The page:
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VRTL to Launch Spatial Sound Course

Pre-register & get 10% discount on our spatial sound course


Spatial sound (also known as spatial audio) is a way of creating immersive sound in a 360° sphere around the listener. It’s used as a way to power up the story you want to tell whether it’s in VR, 360° content or even standard video and radio. 

We believe that spatial sound will completely change the way we consume and interact with audio. However, we recognize that producing spatial sound is challenging; the tech is still fresh, full of bugs and far away from being consumer-friendly. 

Well, that’s exactly why we’re launching our brand new Spatial Sound course! We hope to demystify and simplify the technology and bring you all the tools you need in order to start working in the field.  

In this post, we’ll explain everything you need to know about spatial sound and how our course can help you explore this uncharted territory full of gold.  

What is Spatial Sound?

There are two forms of spatial sound: 
Binaural – the type of sound used in headphones. 
Object-based – the type you’d hear when listening to a loudspeaker or watching television.

The goal of spatial sound is to capture everything that the viewer needs to hear and let them experience the sounds around them, exactly as they would if there were seated in the midst of the action. 

Spatial sound can be hugely beneficial for drawing your audience in and capturing their attention. Even if they can’t describe what spatial sound is, they’ll recognize it instantly when they hear it. That’s the importance of spatial sound: it’s a powerful tool for storytelling that is rapidly gaining traction.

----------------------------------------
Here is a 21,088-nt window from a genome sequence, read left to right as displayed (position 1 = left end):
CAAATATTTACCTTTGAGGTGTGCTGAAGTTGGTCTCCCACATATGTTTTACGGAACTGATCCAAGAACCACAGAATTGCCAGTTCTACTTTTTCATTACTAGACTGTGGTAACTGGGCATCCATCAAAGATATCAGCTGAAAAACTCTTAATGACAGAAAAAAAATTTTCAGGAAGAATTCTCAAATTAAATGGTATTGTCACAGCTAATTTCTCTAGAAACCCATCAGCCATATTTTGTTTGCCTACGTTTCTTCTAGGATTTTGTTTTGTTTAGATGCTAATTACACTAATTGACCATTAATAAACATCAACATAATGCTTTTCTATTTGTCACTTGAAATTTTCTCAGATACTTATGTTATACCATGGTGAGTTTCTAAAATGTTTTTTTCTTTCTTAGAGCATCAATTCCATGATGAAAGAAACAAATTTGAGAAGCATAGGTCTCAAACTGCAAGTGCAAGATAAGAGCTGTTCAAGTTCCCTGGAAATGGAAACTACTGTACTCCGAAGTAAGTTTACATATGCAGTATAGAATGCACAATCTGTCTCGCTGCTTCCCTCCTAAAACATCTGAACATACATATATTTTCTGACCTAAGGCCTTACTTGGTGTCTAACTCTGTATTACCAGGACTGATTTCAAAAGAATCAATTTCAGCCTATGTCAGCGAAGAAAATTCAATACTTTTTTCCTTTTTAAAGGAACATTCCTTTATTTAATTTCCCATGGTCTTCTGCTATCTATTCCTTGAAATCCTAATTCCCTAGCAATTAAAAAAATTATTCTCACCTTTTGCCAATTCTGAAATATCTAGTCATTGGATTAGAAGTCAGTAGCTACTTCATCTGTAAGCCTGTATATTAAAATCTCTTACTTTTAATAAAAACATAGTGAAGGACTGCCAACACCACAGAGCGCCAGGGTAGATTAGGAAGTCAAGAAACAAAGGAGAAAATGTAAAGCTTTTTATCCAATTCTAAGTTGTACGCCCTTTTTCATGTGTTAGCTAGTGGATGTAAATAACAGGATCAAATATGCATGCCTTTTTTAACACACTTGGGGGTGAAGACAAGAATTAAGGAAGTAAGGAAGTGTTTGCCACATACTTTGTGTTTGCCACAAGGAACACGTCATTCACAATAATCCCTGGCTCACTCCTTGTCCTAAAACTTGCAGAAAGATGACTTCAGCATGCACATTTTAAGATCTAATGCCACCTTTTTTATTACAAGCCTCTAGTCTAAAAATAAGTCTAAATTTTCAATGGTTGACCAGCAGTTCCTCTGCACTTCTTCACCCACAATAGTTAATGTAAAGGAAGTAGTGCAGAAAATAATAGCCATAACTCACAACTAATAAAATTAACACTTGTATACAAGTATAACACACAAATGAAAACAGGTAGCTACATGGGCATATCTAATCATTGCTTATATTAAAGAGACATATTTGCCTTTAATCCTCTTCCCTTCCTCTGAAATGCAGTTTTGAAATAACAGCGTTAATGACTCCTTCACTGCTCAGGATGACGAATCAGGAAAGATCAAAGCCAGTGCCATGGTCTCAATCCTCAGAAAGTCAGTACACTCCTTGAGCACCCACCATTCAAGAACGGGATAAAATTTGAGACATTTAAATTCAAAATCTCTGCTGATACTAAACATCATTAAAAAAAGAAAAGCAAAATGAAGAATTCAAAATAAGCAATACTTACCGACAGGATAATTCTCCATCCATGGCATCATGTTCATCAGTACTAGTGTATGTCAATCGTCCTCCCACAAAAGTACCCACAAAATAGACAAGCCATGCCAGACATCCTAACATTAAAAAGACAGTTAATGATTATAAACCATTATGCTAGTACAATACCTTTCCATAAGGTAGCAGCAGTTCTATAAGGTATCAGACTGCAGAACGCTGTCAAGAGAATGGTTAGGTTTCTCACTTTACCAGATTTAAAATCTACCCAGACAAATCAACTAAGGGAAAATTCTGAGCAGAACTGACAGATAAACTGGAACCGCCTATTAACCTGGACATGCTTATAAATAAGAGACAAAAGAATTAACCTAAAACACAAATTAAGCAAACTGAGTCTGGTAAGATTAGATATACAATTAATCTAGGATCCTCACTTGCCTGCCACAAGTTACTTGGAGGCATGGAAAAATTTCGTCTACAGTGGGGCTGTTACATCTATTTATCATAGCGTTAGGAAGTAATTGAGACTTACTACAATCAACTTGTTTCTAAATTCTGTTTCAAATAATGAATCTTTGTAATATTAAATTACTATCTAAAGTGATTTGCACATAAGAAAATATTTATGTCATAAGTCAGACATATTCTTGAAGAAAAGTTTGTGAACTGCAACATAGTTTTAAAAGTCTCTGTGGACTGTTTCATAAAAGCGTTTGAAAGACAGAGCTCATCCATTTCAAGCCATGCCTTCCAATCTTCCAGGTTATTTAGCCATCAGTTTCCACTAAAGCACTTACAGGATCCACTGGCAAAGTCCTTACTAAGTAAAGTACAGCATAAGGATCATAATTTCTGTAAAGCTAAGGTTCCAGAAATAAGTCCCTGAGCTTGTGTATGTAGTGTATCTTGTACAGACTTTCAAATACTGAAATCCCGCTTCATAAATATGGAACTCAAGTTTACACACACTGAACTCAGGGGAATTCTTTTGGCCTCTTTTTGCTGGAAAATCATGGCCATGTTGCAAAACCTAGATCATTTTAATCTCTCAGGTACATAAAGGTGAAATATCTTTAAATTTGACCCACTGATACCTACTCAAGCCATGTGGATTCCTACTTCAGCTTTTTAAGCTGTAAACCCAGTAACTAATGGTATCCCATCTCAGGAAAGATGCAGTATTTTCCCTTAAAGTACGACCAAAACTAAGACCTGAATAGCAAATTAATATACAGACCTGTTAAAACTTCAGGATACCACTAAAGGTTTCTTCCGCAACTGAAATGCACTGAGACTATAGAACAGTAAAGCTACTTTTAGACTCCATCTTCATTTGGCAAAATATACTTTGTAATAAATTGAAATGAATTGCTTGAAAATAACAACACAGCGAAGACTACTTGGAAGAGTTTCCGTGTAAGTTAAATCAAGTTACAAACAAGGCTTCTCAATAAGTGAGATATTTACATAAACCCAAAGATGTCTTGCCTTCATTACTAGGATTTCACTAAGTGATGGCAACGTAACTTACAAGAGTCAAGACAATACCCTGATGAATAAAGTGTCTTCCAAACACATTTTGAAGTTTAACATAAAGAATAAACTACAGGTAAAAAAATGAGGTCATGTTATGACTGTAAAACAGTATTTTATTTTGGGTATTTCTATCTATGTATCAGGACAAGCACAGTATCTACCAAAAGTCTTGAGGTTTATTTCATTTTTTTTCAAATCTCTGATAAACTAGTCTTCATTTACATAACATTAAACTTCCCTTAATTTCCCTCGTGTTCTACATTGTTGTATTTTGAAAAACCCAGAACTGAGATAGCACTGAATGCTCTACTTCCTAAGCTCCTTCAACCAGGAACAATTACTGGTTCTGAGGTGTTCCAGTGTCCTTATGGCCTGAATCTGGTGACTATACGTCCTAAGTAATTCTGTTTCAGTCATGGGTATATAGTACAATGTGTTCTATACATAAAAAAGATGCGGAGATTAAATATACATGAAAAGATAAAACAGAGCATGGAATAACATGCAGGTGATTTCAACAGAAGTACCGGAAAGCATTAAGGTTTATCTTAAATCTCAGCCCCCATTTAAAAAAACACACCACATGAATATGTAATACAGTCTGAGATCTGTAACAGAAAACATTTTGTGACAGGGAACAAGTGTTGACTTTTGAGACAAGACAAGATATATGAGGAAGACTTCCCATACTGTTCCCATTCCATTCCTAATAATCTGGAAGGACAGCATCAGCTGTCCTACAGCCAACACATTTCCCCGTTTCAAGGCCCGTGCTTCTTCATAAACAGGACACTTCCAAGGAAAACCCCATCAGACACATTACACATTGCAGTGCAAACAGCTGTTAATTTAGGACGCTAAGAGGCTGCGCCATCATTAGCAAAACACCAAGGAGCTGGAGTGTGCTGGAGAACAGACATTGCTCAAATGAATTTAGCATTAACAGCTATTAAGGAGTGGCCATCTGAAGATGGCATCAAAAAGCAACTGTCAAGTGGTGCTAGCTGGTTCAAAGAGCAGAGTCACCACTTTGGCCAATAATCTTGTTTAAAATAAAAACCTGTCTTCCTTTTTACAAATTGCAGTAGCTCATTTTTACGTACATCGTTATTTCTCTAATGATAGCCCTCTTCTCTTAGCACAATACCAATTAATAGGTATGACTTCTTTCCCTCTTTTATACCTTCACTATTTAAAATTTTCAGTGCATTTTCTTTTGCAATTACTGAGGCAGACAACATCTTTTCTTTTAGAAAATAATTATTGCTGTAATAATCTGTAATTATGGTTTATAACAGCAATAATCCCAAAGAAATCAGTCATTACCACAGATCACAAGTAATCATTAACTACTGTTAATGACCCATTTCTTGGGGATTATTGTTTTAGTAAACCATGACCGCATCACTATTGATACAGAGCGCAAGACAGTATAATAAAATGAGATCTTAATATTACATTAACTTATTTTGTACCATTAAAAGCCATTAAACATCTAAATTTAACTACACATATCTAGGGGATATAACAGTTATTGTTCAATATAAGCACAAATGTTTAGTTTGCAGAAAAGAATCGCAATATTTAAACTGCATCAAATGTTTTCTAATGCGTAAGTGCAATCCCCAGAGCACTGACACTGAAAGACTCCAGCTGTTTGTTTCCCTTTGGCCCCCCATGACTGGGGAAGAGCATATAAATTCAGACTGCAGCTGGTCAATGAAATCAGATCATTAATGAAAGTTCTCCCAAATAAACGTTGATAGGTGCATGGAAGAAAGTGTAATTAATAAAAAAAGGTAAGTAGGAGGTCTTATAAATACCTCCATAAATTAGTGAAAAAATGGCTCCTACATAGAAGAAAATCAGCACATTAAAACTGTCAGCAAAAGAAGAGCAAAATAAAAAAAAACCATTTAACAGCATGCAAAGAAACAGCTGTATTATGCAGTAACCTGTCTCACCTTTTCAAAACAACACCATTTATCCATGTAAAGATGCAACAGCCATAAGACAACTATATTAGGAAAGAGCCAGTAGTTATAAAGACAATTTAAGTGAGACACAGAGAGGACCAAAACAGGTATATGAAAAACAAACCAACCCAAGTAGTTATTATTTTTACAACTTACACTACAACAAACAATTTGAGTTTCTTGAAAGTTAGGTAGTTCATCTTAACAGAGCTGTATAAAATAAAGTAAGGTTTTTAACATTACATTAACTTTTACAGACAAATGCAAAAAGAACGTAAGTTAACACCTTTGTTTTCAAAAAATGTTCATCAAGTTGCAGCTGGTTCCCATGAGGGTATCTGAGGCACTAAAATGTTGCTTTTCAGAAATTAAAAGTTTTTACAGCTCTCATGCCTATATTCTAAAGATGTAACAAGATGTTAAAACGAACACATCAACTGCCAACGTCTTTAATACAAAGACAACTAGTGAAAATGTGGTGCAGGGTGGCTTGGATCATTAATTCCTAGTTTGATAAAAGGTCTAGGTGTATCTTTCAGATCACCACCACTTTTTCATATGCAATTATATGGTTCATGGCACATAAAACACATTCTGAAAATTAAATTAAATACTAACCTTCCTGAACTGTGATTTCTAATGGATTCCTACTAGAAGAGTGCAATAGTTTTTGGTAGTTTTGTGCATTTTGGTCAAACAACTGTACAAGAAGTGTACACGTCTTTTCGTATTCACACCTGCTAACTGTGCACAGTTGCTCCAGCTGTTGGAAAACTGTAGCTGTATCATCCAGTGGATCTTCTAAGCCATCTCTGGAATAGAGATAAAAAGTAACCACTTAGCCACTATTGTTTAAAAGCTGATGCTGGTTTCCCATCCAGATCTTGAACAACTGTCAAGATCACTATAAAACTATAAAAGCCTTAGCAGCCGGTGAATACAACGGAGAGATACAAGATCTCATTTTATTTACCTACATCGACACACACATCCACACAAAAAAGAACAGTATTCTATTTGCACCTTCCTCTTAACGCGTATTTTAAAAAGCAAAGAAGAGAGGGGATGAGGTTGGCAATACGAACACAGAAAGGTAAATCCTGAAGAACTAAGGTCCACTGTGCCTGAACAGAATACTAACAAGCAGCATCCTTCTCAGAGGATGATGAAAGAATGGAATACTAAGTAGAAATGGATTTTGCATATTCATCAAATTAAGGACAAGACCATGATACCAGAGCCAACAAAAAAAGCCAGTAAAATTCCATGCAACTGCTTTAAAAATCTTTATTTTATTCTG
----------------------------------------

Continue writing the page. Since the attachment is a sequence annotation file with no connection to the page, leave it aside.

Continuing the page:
Introducing VRTL’s brand new Spatial Sound course!

We’re launching a brand new spatial sound course that will give you a broad perspective on the whole field of spatial sound and will focus on the tools and methods you need in order to get the work done. 

Our course will be taught by Nir Netzer, a renowned Virtual Reality director working out of Los Angeles, California. Nir has directed 360° video for DreamworksTV, NBC and many more.

If you’re ready to join us on the front line and build this new world of immersive sound, check out the full course details below!

WHO IS THIS COURSE FOR?

Our course caters to everyone from filmmakers to sound engineers and even rank beginners. We treat all participants as one because the world of VR is completely different than traditional 2D, and so are the work methods. We designed the course to be easily accessible, so don’t worry if you’re starting from zero on some fronts – we’ll help you build your knowledge and skills and get the most professional results. 

Audio Production

What subjects are included?

Our spatial sound course covers the following areas:
  • How to capture 360° sound on set
  • How to produce a professional mix
  • How to export and merge the sound with video
  • How to think on set
  • Learn how to use software

We’ll teach you everything you need to know about formats, channels, plugins, and more! We’ll show you the difference between Ambix and Quad-binaural sound and explain all the available tools in the market. You’ll get a complete guide to new terminology and quickly be introduced to what really matters.

1. How to think on set
Recording sound on a 360 set is completely different than anything you may have learned in film school. But don’t sweat; our course will teach you all the tricks, techniques and methods for getting what you really need while on set.

2. Mixing spatial sound